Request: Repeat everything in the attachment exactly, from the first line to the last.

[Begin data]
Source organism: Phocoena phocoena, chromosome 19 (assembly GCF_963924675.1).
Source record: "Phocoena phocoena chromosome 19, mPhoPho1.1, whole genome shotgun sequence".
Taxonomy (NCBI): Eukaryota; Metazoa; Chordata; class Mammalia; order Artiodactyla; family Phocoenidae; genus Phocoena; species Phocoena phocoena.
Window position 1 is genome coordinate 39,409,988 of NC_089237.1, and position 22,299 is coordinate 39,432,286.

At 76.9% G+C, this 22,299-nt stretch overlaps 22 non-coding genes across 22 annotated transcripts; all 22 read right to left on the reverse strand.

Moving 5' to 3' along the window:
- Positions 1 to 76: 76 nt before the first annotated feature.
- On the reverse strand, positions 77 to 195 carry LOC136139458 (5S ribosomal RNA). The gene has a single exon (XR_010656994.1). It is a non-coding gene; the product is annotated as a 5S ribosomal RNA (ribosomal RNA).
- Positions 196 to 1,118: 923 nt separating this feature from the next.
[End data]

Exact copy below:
Source organism: Phocoena phocoena, chromosome 19 (assembly GCF_963924675.1).
Source record: "Phocoena phocoena chromosome 19, mPhoPho1.1, whole genome shotgun sequence".
Taxonomy (NCBI): Eukaryota; Metazoa; Chordata; class Mammalia; order Artiodactyla; family Phocoenidae; genus Phocoena; species Phocoena phocoena.
Window position 1 is genome coordinate 39,409,988 of NC_089237.1, and position 22,299 is coordinate 39,432,286.

At 76.9% G+C, this 22,299-nt stretch overlaps 22 non-coding genes across 22 annotated transcripts; all 22 read right to left on the reverse strand.

Moving 5' to 3' along the window:
- Positions 1 to 76: 76 nt before the first annotated feature.
- On the reverse strand, positions 77 to 195 carry LOC136139458 (5S ribosomal RNA). The gene has a single exon (XR_010656994.1). It is a non-coding gene; the product is annotated as a 5S ribosomal RNA (ribosomal RNA).
- Positions 196 to 1,118: 923 nt separating this feature from the next.